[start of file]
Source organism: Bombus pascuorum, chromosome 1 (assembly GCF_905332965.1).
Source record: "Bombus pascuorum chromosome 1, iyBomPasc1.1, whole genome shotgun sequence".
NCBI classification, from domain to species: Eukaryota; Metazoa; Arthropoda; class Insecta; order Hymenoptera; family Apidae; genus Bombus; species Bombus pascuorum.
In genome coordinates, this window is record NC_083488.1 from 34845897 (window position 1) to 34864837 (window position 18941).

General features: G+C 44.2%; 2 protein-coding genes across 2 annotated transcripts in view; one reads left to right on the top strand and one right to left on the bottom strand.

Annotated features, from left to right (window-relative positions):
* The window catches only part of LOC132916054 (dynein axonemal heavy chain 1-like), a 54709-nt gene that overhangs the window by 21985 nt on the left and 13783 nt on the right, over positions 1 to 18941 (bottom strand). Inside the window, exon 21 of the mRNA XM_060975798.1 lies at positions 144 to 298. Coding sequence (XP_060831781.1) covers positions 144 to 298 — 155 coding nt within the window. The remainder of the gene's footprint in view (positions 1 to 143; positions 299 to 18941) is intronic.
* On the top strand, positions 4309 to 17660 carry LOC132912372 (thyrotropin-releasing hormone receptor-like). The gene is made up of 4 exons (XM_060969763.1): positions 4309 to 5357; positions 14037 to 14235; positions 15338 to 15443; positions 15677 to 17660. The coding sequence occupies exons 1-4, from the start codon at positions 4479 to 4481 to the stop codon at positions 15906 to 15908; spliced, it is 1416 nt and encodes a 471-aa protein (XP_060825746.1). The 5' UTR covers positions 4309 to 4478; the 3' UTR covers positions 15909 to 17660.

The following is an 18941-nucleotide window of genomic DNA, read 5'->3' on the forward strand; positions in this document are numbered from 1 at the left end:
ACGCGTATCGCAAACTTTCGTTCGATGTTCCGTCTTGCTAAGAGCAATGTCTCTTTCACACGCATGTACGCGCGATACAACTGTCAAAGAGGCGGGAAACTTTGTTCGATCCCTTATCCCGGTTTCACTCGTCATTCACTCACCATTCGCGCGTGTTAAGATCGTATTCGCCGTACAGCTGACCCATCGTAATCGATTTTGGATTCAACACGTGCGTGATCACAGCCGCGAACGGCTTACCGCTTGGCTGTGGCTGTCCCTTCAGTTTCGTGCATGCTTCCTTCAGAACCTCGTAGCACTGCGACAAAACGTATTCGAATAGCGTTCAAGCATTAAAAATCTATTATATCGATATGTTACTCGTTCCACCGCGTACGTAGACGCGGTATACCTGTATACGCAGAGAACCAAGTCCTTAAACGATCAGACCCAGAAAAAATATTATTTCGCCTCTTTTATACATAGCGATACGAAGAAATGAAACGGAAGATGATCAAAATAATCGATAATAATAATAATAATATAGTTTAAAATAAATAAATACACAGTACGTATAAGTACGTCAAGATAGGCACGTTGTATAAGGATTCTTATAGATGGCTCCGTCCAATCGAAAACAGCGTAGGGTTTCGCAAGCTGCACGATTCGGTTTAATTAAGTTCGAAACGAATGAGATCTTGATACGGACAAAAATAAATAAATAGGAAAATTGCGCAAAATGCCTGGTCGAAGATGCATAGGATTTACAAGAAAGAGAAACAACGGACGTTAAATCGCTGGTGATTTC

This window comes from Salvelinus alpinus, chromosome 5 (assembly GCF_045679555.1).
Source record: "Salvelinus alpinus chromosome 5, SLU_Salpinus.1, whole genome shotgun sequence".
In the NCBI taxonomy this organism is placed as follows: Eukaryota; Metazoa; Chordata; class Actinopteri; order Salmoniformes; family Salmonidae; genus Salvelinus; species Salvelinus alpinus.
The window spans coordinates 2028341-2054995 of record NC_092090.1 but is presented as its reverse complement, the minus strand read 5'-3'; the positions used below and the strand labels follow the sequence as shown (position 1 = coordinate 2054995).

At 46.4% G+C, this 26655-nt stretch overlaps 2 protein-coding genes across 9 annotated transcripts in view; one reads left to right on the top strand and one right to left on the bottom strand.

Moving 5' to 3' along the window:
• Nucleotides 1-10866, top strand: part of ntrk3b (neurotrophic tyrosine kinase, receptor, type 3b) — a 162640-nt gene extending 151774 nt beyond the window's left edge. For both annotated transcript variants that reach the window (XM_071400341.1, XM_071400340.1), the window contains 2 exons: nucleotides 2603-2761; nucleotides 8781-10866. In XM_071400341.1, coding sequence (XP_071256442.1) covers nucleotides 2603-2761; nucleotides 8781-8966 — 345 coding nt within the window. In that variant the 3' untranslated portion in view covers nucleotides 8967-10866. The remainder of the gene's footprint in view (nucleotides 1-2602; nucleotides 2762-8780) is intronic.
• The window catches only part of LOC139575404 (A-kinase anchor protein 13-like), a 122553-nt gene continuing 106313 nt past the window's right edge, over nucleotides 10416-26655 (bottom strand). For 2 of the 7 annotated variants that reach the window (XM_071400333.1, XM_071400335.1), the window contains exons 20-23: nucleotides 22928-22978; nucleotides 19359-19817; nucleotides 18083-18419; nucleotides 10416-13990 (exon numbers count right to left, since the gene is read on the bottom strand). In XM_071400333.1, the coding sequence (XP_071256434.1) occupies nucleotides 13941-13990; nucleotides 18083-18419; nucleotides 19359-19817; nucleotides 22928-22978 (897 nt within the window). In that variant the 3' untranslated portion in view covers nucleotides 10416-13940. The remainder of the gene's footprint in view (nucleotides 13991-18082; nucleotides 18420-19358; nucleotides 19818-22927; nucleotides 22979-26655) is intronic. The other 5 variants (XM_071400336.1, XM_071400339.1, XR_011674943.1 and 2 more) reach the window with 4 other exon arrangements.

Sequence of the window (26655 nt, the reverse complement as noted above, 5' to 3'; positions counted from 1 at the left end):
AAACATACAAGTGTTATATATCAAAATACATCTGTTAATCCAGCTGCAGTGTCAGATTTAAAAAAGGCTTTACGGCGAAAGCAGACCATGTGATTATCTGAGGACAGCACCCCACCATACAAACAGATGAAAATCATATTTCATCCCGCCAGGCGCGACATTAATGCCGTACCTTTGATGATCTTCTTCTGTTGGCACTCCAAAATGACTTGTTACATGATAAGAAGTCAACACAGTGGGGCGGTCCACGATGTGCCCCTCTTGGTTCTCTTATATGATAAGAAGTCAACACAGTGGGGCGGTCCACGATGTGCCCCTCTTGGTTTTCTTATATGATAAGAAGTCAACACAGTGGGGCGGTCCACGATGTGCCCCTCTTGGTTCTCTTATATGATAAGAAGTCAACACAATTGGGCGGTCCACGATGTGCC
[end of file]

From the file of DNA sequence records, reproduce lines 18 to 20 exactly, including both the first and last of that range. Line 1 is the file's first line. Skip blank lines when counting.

• The window catches only part of LOC139575404 (A-kinase anchor protein 13-like), a 122553-nt gene continuing 106313 nt past the window's right edge, over nucleotides 10416-26655 (bottom strand). For 2 of the 7 annotated variants that reach the window (XM_071400333.1, XM_071400335.1), the window contains exons 20-23: nucleotides 22928-22978; nucleotides 19359-19817; nucleotides 18083-18419; nucleotides 10416-13990 (exon numbers count right to left, since the gene is read on the bottom strand). In XM_071400333.1, the coding sequence (XP_071256434.1) occupies nucleotides 13941-13990; nucleotides 18083-18419; nucleotides 19359-19817; nucleotides 22928-22978 (897 nt within the window). In that variant the 3' untranslated portion in view covers nucleotides 10416-13940. The remainder of the gene's footprint in view (nucleotides 13991-18082; nucleotides 18420-19358; nucleotides 19818-22927; nucleotides 22979-26655) is intronic. The other 5 variants (XM_071400336.1, XM_071400339.1, XR_011674943.1 and 2 more) reach the window with 4 other exon arrangements.

Sequence of the window (26655 nt, the reverse complement as noted above, 5' to 3'; positions counted from 1 at the left end):
AAACATACAAGTGTTATATATCAAAATACATCTGTTAATCCAGCTGCAGTGTCAGATTTAAAAAAGGCTTTACGGCGAAAGCAGACCATGTGATTATCTGAGGACAGCACCCCACCATACAAACAGATGAAAATCATATTTCATCCCGCCAGGCGCGACATTAATGCCGTACCTTTGATGATCTTCTTCTGTTGGCACTCCAAAATGACTTGTTACATGATAAGAAGTCAACACAGTGGGGCGGTCCACGATGTGCCCCTCTTGGTTCTCTTATATGATAAGAAGTCAACACAGTGGGGCGGTCCACGATGTGCCCCTCTTGGTTTTCTTATATGATAAGAAGTCAACACAGTGGGGCGGTCCACGATGTGCCCCTCTTGGTTCTCTTATATGATAAGAAGTCAACACAATTGGGCGGTCCACGATGTGCC